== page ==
João Louro, Alfred Jarry’s Bicycle, 2022. Bike tire. 33 x 72 cm. Unique
In 2022, there are still subtle tremors of the aesthetic earthquake triggered by Marcel Duchamp’s Readymades, such as the 1913 “Bicycle Wheel” (technically an Assisted Readymade). One irony is that this profound reconceptualizing of art was not actually seen by the public at the time of its making, and the original was eventually lost. Duchamp remade it in 1951 for a show at the Sidney Janis Gallery in New York, in a sense appropriating his own authorship. Likewise, “Fountain” (1917) never made it to public view in a bricks-and-mortar space, although the urinal was photographed by Stieglitz and published in the May 1917 edition of The Blind Man journal, thereby inserting the work into the world as a copy of an original may not have existed (to paraphrase Baudrillard), and indeed the authorship of “Fountain” is disputed. Duchamp did help to inaugurate what might be described as art in the age of conceptual reproduction (to paraphrase Walter Benjamin), a progenitor of meta-art: i.e., art that asks us to rethink received concepts of art.
Louro’s art embodies this ethos, as evidenced by artworks that partake of the genealogy of Readymades such as “Hades” (2022), which is a structure that one might find on the street to protect a construction site, or as an instrument used for crowd control. Is Louro’s object a portal between earth and the underworld of Greek mythology? And consider the bicycle tire reconfigured as an infinity loop in Louro’s “Bicicleta de Alfred Jarry” (Alfred Jarry’s Bicycle) (2022), which conjures the eccentric early avant-gardist Jarry’s preoccupation with biking and alludes to his “pataphysics” (the science of imaginary solutions), perhaps suggesting that art is a non-science of imaginary solutions. This loops us back [to the future] of Duchamp’s bicycle wheel. Today, we can assuredly say that art itself – and art history – had become a kind of readymade material that can be used to make art.
João Louro, Shroud, 2015-2022. Silkscreen on 1500 sheets of Albus paper. 96 x 70 x 100 cm. Unique
How to represent the unrepresentable? How to un-represent the representable? Such questions come to mind when considering Louro’s enigmatic object, “Sudário/Shroud” (2022), composed of 1500 sheets of stacked paper. A reproduction of The Shroud of Turin is printed on the edges of the sheets, so that the image that we perceive on one side of the stack is comprised of 1500 distinct units of paper. Louro has merged photographic reproduction, printing, and sculpture into a hybrid object that eludes easy categorization. The Shroud of Turin bears the image of a man, which some believe was created by the dead body of Jesus somehow being physically imprinted on the fabric when it was used as his burial shroud after crucifixion. While it is conceivable that the shroud was used to wrap someone’s body, it cannot be Christ, because carbon dating and material/forensic analyses have concluded that the shroud dates from the 13th or 14th Century. And yet the shroud is a mystifying thing. There are various hypotheses regarding how the image came to be: painting, acid pigmentation, a medieval proto-photographic technique, dust-transfer technique, bas-relief, or Maillard reaction. Per Wikipedia: “The first possible historical record of the Shroud of Turin dates from 1353 or 1357, and the first certain record is from 1390 when Bishop Pierre d’Arcis in Lirey, France wrote a memorandum to Antipope Clement VII (Avignon Obedience), stating that the shroud was a forgery and that the artist had confessed.” It would be rather ironic if the Shroud was made by an artist to fool the world into believing that it not only carries the imprinted image of Jesus, but that it also holds biological traces of his body; in other words, the real blessed sacrament that supposedly offers proof of the historical Christ’s demise. Is it possible that the fiction of art has provided false evidence of the fiction of god? For believers, though, fiction is fact. In “Sudário/Shroud,” is Louro suggesting that the resurrection is just an infinitely reproducible image? We understand that while the photographic condition is in some way always related to death, the logic of reproduction also defies death, for the dead live on in/as images. The Readymade obliterated a traditional paradigm of art so that art could rise again as the idea that anything is potentially art. And, as Louro reminds us, art allows us to travel through imaginary black holes, and survive.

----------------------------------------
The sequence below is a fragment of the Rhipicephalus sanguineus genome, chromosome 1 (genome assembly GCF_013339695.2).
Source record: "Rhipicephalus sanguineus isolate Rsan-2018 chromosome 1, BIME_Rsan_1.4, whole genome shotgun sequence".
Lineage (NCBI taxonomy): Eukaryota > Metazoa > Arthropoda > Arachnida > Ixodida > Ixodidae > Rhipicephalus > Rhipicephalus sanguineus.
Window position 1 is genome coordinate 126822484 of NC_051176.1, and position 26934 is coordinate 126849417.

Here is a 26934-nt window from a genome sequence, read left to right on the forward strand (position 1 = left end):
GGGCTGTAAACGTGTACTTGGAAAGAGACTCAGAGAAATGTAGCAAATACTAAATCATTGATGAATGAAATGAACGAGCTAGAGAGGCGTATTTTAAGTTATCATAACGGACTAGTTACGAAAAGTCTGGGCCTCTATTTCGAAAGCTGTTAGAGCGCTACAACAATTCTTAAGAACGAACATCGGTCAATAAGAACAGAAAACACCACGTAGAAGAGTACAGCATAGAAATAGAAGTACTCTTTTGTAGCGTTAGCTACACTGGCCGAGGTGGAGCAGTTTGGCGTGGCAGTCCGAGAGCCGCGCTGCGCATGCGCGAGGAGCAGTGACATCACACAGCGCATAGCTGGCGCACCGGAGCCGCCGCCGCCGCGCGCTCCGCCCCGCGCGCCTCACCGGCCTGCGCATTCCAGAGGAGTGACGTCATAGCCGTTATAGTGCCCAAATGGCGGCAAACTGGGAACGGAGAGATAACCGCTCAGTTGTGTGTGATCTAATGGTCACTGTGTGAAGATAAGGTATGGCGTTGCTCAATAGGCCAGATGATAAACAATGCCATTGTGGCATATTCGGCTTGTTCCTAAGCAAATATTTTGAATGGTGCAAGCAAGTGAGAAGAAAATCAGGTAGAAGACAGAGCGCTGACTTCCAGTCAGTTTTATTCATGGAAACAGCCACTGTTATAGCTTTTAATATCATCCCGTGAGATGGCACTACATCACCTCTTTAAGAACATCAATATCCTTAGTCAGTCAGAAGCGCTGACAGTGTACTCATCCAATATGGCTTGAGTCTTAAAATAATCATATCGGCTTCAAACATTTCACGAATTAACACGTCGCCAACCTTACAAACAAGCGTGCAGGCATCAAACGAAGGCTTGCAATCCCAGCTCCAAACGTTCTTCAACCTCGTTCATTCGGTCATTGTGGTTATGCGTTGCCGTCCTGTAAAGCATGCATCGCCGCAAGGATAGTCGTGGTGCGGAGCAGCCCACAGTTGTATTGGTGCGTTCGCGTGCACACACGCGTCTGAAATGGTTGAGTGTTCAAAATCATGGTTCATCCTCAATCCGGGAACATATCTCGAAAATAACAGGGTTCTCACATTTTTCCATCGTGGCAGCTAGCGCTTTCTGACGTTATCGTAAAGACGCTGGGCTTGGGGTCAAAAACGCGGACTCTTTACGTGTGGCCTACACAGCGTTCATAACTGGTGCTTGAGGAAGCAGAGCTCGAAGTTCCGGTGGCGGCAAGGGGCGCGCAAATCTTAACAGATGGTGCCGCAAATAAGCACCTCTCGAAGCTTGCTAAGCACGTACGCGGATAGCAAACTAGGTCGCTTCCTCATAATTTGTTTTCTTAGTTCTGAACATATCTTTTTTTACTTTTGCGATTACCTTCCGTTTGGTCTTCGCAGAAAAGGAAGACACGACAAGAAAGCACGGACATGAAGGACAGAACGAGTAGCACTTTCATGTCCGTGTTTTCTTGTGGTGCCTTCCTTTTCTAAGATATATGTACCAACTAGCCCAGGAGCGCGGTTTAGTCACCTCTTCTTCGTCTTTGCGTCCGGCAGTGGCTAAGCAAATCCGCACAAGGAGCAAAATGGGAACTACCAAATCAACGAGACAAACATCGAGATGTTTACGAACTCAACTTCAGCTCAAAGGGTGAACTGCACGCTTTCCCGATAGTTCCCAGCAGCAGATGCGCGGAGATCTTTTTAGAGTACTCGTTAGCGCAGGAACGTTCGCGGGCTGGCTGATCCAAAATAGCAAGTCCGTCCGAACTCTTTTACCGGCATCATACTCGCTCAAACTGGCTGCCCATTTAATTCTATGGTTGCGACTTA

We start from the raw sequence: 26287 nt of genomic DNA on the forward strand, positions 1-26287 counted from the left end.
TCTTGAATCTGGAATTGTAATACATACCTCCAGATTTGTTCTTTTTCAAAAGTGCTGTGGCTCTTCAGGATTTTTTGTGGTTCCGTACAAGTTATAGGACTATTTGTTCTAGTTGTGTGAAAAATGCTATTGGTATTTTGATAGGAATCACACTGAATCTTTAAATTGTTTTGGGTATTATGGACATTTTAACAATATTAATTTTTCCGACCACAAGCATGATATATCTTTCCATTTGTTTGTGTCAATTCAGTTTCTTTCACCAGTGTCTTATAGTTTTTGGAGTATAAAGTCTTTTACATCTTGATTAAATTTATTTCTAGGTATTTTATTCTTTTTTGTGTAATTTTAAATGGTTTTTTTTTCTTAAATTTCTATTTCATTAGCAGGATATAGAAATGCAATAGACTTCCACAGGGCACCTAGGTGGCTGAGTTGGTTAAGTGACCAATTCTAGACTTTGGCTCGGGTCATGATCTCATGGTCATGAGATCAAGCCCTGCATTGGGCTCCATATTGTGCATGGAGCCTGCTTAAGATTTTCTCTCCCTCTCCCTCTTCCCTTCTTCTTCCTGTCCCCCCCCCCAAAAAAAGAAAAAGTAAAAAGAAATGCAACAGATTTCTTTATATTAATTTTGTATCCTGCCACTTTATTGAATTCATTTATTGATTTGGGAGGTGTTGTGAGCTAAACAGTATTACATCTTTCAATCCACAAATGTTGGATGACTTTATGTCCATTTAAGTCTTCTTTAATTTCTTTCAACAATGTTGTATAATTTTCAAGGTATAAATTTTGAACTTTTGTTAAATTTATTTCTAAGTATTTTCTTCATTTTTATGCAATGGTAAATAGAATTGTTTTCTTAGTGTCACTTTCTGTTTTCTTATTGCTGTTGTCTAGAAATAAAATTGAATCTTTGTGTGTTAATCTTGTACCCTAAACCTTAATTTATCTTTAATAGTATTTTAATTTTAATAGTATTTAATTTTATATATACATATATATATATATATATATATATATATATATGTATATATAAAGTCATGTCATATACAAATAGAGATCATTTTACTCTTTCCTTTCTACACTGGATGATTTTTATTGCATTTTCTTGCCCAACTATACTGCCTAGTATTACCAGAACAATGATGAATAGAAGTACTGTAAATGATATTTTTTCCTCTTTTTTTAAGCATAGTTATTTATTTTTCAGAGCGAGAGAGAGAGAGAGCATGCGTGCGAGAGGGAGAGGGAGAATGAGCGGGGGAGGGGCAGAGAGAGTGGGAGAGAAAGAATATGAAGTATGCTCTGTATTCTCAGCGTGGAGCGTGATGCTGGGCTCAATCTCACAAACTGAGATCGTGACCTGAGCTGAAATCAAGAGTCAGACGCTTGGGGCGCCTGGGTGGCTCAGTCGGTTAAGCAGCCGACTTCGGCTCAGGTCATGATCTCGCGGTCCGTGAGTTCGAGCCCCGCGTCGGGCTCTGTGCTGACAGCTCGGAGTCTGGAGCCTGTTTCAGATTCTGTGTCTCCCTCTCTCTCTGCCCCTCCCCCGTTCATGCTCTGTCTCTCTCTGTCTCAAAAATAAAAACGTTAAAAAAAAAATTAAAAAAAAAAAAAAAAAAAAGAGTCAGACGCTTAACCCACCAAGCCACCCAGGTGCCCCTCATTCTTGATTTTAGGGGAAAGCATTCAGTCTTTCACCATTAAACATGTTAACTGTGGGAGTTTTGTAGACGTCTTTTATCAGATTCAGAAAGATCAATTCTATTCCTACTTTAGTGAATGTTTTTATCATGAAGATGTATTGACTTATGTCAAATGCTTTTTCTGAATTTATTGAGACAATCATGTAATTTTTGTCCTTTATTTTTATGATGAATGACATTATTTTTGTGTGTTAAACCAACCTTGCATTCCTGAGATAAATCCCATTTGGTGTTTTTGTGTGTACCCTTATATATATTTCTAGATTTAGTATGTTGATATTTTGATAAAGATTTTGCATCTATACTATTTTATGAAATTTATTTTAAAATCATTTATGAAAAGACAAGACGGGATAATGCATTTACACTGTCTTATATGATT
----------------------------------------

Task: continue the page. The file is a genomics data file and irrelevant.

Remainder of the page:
– Joshua Decter
João Louro, Gotta Light, 2022. Acrylic paint, plexiglass. 200 x 135 cm. Unique
João Louro, Walk in the Park, Kiss in the Dark, 2022. Metal knife. Variable dimensions.
João Louro, FIM, 2022. Metallic letters, enamel. 52 x 105 cm. Unique